The Band Wagon: Minnelli’s musical is perfect curtain-raiser to theatre’s return

Fred Astaire and Cyd Charisse, standout song and dance numbers, a clever fusion of stage and cinema … that’s entertainment!The stage on screen: more films about theatreVincente Minnelli’s MGM musical The Band Wagon (1953) has terrific songs, including the celebratory That’s Entertainment!, and boasts some joyous choreography but one of my favourite scenes is downright funereal. An ashen-faced man staggers dazed from an auditorium, along with sombre ushers and horror-stricken theatregoers. They have just seen – and will never be able to unsee – the first tryout of an overblown Faust musical mangled by megalomaniac star and producer Jeffrey Cordova. The opening night party is a ghost town. Minnelli gives us a huge closeup of an egg to make it clear: this company has just laid one.The travesty comes about because the show’s original writers, Lester and Lily Marton (Oscar Levant and Nanette Fabray), have essentially made their own Faustian pact with Cordova (Jack Buchanan) by acquiescing to his ridiculous suggestions. The duo’s original vision was a lighthearted vehicle for their pal, seasoned song-and-dance man Tony Hunter (Fred Astaire), to play a children’s author who dabbles in murder mysteries. Continue reading...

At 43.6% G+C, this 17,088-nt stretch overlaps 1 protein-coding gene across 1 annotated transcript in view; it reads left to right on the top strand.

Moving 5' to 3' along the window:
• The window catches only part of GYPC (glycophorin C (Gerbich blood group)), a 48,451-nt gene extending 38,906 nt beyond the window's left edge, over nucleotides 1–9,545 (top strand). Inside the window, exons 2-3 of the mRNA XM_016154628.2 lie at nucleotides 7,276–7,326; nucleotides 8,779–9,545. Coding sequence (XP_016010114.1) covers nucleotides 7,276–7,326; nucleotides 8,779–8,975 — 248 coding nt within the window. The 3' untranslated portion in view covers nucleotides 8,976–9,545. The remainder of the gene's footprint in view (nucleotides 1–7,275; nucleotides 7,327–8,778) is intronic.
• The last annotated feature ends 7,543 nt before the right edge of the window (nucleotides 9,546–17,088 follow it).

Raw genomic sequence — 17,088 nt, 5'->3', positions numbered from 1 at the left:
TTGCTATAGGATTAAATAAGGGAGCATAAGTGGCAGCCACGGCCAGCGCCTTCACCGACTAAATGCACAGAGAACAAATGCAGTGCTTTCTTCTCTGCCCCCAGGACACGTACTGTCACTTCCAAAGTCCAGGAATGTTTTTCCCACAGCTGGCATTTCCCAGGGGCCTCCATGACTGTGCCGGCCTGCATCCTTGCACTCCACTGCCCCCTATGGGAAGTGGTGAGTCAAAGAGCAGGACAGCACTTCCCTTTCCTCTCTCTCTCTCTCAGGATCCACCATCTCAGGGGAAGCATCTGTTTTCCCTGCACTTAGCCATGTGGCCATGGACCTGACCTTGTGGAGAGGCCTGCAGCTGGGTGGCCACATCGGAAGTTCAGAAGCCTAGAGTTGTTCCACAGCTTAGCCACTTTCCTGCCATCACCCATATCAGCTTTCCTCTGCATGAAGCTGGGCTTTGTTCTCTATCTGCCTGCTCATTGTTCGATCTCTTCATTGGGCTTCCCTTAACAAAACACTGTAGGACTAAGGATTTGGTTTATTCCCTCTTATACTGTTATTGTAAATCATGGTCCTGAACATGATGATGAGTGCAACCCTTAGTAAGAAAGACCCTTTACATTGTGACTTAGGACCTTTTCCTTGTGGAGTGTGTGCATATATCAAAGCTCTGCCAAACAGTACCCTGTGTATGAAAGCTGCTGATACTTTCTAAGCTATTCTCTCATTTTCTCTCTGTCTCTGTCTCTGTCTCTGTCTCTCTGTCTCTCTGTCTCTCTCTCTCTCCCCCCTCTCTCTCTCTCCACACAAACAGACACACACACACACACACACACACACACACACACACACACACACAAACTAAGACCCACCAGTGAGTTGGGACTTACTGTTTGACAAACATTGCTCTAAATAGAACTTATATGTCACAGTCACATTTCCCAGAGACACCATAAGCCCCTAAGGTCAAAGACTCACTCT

Fred Astaire and Cyd Charisse, standout song and dance numbers, a clever fusion of stage and cinema … that’s entertainment!

Vincente Minnelli’s MGM musical The Band Wagon (1953) has terrific songs, including the celebratory That’s Entertainment!, and boasts some joyous choreography but one of my favourite scenes is downright funereal. An ashen-faced man staggers dazed from an auditorium, along with sombre ushers and horror-stricken theatregoers. They have just seen – and will never be able to unsee – the first tryout of an overblown Faust musical mangled by megalomaniac star and producer Jeffrey Cordova. The opening night party is a ghost town. Minnelli gives us a huge closeup of an egg to make it clear: this company has just laid one.

The travesty comes about because the show’s original writers, Lester and Lily Marton (Oscar Levant and Nanette Fabray), have essentially made their own Faustian pact with Cordova (Jack Buchanan) by acquiescing to his ridiculous suggestions. The duo’s original vision was a lighthearted vehicle for their pal, seasoned song-and-dance man Tony Hunter (Fred Astaire), to play a children’s author who dabbles in murder mysteries.

Continue reading...

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